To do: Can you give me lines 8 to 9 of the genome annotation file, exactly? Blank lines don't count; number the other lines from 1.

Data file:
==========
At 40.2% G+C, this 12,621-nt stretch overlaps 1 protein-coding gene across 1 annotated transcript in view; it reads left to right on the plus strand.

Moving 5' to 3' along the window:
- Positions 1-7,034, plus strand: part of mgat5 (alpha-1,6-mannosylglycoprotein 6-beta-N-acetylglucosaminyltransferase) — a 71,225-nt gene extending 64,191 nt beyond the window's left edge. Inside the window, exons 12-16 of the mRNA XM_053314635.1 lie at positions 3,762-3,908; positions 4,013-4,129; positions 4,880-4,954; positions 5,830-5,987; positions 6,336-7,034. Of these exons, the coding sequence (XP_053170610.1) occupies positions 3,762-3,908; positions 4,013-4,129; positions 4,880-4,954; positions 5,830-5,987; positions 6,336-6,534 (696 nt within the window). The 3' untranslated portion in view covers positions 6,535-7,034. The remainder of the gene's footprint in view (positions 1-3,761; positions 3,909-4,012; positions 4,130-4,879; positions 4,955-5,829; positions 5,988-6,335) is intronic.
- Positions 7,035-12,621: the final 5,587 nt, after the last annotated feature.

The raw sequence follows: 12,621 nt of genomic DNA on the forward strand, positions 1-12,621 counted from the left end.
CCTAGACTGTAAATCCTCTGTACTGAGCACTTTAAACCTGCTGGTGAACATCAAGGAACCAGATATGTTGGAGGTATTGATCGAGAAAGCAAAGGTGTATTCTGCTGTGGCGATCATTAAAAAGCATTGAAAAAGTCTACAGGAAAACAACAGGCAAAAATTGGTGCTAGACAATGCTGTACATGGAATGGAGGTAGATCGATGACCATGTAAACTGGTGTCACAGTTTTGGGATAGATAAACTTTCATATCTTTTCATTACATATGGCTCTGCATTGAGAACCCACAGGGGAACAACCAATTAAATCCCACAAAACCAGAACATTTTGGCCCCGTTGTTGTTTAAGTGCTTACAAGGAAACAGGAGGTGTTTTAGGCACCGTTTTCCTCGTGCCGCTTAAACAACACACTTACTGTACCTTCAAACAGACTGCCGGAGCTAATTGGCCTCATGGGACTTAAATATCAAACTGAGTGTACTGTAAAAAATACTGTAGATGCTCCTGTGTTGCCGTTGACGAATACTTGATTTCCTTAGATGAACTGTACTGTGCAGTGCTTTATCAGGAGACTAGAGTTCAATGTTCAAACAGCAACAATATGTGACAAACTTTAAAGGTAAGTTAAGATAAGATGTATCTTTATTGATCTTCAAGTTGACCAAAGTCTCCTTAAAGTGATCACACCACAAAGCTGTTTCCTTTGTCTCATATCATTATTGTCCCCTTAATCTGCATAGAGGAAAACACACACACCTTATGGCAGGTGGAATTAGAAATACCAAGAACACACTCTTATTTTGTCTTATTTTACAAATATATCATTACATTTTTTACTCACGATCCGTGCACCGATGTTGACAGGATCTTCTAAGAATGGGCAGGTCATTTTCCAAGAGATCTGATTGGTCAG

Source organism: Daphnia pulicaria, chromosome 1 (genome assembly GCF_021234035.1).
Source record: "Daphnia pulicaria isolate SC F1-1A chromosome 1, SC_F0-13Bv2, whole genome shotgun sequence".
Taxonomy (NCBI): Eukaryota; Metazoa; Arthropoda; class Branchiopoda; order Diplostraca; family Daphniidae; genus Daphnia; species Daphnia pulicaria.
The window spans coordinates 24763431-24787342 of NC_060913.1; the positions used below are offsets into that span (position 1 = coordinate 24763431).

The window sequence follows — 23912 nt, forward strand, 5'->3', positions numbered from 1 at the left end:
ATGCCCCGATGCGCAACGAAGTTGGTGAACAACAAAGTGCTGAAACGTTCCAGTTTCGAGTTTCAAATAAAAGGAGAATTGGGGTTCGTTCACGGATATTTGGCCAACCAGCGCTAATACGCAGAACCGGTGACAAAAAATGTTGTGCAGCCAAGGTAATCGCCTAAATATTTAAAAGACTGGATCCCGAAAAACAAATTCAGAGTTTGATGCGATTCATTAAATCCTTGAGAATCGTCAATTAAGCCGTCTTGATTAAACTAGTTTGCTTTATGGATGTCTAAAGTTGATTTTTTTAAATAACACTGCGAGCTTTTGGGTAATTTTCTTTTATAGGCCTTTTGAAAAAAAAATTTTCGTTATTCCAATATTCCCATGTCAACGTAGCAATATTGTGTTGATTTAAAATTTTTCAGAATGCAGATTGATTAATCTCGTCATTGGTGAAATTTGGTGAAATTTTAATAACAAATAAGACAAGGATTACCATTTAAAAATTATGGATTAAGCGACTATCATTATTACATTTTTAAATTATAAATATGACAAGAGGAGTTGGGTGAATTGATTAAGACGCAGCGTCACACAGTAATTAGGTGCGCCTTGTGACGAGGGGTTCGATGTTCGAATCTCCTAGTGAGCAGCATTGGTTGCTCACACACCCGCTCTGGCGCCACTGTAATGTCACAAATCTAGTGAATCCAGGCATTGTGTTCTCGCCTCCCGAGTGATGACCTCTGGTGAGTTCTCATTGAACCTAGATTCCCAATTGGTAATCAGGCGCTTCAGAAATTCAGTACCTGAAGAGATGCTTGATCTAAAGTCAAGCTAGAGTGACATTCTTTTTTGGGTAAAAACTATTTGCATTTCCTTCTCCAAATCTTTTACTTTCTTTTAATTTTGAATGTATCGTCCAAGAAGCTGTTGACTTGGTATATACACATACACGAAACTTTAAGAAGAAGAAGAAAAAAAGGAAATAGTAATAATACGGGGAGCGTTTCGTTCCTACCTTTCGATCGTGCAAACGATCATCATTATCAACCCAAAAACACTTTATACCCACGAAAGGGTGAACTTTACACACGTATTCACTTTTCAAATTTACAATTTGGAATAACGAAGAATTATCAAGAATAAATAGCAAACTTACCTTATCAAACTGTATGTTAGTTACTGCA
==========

Source record: "Daphnia pulicaria isolate SC F1-1A chromosome 1, SC_F0-13Bv2, whole genome shotgun sequence".
Taxonomy (NCBI): Eukaryota; Metazoa; Arthropoda; class Branchiopoda; order Diplostraca; family Daphniidae; genus Daphnia; species Daphnia pulicaria.